Damages in UK Law

Leading Cases
  • Anns v Merton London Borough Council
    • House of Lords
    • 12 May 1977

    First one has to ask whether, as between the alleged wrongdoer and the person who has suffered damage there is a sufficient relationship of proximity or neighbourhood such that, in the reasonable contemplation of the former, carelessness on his part may be likely to cause damage to the latter—in which case a prima facie duty of care arises.

  • Davies v Powell Duffryn Associated Collieries (No. 2)
    • House of Lords
    • 27 Abr 1942

    In effect the Court, before it interferes with an award of damages, should be satisfied that the Judge has acted upon a wrong principle of law, or has misapprehended the facts, or has for these or other reasons made a wholly erroneous estimate of the damage suffered. It is not enough that there is a balance of opinion or preference. The scale must go down heavily against the figure attacked if the Appellate Court is to interfere, whether on the ground of excess or insufficiency.

  • Doyle v Olby (Ironmongers) Ltd
    • Court of Appeal
    • 31 Ene 1969

    In contract, the damages are limited to what may reasonably be supposed to have been in this contemplation of the parties. The defendant is bound to make reparation for all the actual damages directly flowing from the fraudulent inducement. All such damages can be recovered: and it does not lie in the mouth of the fraudulent person to say that they could not reasonably have been foreseen.

  • British Transport Commission v Gourley
    • House of Lords
    • 08 Dic 1955

    In an action for personal injuries the damages are always divided into two main parts. First, there is what is referred to as special damage which has to be specially pleaded and proved. Secondly, there is general damage which the law implies and is not specially pleaded. This includes compensation for pain and suffering and the like, and if the injuries suffered are such as to lead to continuing or permanent disability compensation for loss of earning power in the future.

  • Anns v Merton London Borough Council
    • House of Lords
    • 12 May 1977

    In my opinion they may also include damage to the dwelling-house itself; for the whole purpose of the byelaws in requiring foundations to be of certain standard is to prevent damage arising from weakness of the foundations which is certain to endanger the health or safety of occupants.

  • Broome v Cassell & Company Ltd
    • House of Lords
    • 23 Feb 1972

    Such actions involve a money award which may put the plaintiff in a purely financial sense in a much stronger position than he was before the wrong. Not merely can he recover the estimated sum of his past and future losses, but, in case the libel, driven underground, emerges from its lurking place at some future date, he must be able to point to a sum awarded by a jury sufficient to convince a bystander of the baselessness of the charge.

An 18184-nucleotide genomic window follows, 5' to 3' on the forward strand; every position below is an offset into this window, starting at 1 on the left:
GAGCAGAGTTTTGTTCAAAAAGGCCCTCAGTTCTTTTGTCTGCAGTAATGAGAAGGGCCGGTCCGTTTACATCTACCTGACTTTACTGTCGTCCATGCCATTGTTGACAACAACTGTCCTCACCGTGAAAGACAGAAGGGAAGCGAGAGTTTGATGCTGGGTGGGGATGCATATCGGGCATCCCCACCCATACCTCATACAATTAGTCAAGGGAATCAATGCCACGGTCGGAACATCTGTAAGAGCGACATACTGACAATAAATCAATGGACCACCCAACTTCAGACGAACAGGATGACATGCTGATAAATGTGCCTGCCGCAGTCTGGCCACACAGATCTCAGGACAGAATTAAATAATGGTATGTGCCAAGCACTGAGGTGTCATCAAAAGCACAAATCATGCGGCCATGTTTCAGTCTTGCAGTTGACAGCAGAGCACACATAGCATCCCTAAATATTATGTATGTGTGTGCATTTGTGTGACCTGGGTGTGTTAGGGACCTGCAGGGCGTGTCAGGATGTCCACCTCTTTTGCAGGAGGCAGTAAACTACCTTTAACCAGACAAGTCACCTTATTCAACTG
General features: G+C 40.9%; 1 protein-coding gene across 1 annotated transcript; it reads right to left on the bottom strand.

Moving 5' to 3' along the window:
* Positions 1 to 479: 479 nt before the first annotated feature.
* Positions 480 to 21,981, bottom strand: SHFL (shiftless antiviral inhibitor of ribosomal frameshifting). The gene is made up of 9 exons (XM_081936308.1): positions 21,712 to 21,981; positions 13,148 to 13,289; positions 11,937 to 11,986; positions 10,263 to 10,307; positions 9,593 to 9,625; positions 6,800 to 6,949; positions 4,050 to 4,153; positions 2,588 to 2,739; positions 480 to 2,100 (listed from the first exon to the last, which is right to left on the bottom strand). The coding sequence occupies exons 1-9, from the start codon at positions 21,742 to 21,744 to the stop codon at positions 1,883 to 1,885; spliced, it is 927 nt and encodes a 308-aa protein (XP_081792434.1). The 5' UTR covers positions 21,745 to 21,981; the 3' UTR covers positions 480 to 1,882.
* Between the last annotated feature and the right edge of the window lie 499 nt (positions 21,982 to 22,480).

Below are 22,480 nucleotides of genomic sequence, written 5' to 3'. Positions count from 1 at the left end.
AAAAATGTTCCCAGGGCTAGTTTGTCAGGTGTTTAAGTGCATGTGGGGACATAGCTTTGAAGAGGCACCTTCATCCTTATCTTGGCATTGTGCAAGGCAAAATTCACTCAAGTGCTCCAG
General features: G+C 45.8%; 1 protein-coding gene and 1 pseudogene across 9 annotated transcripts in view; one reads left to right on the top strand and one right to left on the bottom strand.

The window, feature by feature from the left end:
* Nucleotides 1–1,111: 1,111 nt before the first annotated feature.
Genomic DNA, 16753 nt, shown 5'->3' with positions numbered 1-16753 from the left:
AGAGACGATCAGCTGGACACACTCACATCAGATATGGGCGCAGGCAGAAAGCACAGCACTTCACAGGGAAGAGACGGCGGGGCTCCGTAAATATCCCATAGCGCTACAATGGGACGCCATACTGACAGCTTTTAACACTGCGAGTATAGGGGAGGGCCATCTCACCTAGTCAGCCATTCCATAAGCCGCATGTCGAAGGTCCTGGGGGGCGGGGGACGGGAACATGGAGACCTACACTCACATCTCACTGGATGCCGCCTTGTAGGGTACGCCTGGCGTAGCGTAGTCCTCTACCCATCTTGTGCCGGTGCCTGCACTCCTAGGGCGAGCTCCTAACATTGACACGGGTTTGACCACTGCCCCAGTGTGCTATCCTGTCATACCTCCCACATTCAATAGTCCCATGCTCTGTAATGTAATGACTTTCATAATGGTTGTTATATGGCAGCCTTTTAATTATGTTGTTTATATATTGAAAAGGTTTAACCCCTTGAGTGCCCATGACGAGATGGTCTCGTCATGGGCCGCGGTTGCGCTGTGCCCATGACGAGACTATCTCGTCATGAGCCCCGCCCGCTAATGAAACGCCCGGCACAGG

• Attorney General of Trinidad and Tobago v Ramanoop
    • Privy Council
    • 23 Mar 2005

    An award of compensation will go some distance towards vindicating the infringed constitutional right. The fact that the right violated was a constitutional right adds an extra dimension to the wrong. An additional award, not necessarily of substantial size, may be needed to reflect the sense of public outrage, emphasise the importance of the constitutional right and the gravity of the breach, and deter further breaches.

See all results
Legislation
See all results
Books & Journal Articles
See all results
Law Firm Commentaries
  • Competition Damages – UK implementation of the EU Damages Directive
    • JD Supra United Kingdom
    Regulations implementing the EU Damages Directive in the UK are set to introduce important changes to the law on limitation, burden of proof, and liability in competition damages claims...
  • Liquidated damages in energy projects
    • JD Supra United Kingdom
    In a noteworthy decision to participants in the energy industry, the High Court of England & Wales examined what constitutes a valid liquidated damages clause in the event of delayed completion...
  • Liquidated damages for sectional completion
    • JD Supra United Kingdom
    In the recent English High Court case of Vinci Construction UK Ltd v. Beumer Group UK Ltd, the court considered whether liquidated damages were enforceable under a construction contract which provi...
  • Termination & Liquidated Damages: Less Clear than Ever
    • JD Supra United Kingdom
    The Court of Appeal of England & Wales considered, in respect of a delayed software project, whether a liquidated damages provision survived termination of the contract.
See all results